Is there anyone in the world who has known as many international leaders as the Queen? Theresa May might be her 13th prime minister, but that pales into numerical insignificance when one adds up all the Commonwealth leaders she has met. In the independent realms where she is, or has been, head of state she has racked up almost 180 prime ministers. Even that number is dwarfed when you consider all the other presidents, chiefs, generals and autocrats from the Commonwealth’s 53 member states. Along the way she has encountered generations of Trudeaus, Bandaranaikes, Kenyattas and Nehru-Gandhis, among others.
Also Read: What Next For The Commonwealth?
She is venerated around the world. She has outlasted 12 US presidents. She stands for stability and order. But her kingdom is in turmoil, and her subjects are in denial that her reign will ever end. That’s why the palace has a plan.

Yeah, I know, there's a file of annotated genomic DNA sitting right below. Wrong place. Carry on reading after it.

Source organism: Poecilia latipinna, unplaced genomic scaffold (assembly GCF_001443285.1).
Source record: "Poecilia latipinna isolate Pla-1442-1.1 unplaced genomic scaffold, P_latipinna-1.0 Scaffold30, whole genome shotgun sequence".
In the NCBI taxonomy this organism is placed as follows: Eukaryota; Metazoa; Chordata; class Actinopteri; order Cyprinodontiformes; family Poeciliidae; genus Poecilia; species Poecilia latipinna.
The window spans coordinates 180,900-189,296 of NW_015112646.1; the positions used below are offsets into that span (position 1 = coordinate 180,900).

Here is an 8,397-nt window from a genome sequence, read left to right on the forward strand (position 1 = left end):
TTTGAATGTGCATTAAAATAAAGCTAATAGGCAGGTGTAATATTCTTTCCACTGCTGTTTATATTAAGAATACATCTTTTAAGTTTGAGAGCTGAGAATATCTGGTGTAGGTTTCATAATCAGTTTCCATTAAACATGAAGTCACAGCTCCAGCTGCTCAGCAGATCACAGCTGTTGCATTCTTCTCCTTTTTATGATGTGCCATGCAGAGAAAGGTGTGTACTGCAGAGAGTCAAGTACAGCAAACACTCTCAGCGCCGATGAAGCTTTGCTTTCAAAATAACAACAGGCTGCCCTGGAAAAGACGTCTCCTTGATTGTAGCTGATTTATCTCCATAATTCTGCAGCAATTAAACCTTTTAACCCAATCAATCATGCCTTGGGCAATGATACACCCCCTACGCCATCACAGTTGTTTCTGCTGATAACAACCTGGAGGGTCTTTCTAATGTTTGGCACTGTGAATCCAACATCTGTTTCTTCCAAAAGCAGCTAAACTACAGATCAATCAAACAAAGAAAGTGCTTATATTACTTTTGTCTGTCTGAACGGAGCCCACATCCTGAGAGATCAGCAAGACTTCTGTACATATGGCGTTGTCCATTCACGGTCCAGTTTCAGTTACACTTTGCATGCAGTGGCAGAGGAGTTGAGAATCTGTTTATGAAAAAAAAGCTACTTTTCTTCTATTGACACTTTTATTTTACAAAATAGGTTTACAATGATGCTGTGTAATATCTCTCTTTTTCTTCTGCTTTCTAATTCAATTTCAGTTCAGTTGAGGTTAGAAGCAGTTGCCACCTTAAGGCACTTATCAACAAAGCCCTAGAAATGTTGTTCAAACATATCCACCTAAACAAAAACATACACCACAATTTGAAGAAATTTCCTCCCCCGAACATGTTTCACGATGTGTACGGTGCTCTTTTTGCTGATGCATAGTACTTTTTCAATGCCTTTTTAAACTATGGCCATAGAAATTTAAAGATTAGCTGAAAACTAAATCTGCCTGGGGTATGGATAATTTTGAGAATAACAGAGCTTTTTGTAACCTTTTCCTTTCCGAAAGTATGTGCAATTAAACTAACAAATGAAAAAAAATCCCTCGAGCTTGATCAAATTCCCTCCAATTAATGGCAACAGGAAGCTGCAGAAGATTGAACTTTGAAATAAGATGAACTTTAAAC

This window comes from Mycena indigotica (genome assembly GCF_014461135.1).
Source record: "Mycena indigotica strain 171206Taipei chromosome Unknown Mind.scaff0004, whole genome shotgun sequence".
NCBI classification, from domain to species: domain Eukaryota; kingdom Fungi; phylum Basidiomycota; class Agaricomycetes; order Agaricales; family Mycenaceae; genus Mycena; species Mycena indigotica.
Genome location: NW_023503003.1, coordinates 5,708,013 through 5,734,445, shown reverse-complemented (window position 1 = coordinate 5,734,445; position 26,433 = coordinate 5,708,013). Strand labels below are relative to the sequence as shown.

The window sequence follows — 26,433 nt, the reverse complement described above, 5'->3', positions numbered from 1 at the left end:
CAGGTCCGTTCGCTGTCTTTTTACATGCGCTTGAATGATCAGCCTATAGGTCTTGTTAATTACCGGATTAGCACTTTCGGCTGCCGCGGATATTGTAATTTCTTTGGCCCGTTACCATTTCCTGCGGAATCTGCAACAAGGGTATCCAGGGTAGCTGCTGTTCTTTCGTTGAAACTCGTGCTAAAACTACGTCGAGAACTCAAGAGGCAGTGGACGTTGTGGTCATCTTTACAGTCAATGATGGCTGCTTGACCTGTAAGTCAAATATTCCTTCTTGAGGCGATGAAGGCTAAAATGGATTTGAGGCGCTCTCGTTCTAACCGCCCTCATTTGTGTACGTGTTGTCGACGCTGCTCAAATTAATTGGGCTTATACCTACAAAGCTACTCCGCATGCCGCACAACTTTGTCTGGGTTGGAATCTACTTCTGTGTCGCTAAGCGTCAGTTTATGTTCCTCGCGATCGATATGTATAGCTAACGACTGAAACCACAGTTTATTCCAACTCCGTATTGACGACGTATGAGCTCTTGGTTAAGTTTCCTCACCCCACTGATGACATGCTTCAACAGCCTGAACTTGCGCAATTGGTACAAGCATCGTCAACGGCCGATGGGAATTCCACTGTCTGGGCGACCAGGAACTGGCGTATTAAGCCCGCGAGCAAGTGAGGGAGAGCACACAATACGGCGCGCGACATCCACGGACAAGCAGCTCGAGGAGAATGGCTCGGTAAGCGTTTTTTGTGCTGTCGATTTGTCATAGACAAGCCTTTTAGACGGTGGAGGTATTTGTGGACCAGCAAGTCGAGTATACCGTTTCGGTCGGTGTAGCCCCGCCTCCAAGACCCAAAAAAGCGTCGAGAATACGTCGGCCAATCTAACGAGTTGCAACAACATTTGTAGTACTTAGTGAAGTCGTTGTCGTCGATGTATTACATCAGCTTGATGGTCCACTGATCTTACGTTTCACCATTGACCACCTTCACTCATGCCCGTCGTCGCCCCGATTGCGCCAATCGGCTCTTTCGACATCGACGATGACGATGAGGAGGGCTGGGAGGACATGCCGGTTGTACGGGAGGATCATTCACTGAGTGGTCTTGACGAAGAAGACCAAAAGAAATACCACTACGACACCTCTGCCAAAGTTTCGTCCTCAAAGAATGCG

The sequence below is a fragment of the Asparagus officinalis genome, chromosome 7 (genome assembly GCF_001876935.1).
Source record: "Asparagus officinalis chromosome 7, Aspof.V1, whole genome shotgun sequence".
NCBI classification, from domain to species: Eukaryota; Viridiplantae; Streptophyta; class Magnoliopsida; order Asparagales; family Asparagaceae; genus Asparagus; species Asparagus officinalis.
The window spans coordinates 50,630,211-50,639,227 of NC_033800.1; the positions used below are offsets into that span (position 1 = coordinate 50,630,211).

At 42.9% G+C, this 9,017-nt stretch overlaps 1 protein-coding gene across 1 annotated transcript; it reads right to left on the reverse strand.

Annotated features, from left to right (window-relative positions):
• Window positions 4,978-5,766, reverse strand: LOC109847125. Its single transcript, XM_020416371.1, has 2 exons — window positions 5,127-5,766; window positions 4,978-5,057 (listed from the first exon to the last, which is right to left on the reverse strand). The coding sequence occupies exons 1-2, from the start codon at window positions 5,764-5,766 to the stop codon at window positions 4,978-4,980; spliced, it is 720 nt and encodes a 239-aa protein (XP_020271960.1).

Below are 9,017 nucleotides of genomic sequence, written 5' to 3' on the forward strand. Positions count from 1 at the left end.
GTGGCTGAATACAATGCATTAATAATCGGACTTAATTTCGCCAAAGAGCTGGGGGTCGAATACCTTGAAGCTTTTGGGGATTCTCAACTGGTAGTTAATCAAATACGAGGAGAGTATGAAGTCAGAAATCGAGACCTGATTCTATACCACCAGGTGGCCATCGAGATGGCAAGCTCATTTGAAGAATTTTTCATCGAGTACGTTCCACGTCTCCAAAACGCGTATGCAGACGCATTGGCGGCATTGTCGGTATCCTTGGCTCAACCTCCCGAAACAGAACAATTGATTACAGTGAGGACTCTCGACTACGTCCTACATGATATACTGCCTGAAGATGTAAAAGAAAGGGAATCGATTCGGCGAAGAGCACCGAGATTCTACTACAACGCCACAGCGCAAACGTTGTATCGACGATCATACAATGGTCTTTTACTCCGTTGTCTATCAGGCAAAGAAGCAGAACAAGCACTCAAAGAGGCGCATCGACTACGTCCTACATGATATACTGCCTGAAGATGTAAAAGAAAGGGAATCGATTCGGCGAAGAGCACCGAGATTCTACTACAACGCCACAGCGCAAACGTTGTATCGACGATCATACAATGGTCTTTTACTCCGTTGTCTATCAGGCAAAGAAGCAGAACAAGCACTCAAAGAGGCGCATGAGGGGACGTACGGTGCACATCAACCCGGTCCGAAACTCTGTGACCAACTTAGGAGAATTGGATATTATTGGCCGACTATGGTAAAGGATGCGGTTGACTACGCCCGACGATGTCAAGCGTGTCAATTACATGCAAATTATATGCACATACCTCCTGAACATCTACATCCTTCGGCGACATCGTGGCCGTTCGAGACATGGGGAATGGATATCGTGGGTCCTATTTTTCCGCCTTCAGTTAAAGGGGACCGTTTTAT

It is hard to imagine, say, the monarchs of Saudi Arabia, Thailand, or Norway as global brands in quite the same way. And while the successful branding of the British royal family is partially a product of Britain’s historic role in the world, it also has causes closer to home—in the evolving relationship between British royals and their subjects.
David Cameron has defended the UK’s business links with China as he said deals worth £40bn had been struck during President Xi Jinping’s visit. Cameron hailed a deal giving China a 30% stake in a new nuclear plant. The PM said the two countries could maintain a “strong relationship” while having “necessary and frank discussions” about issues like the steel industry and human rights.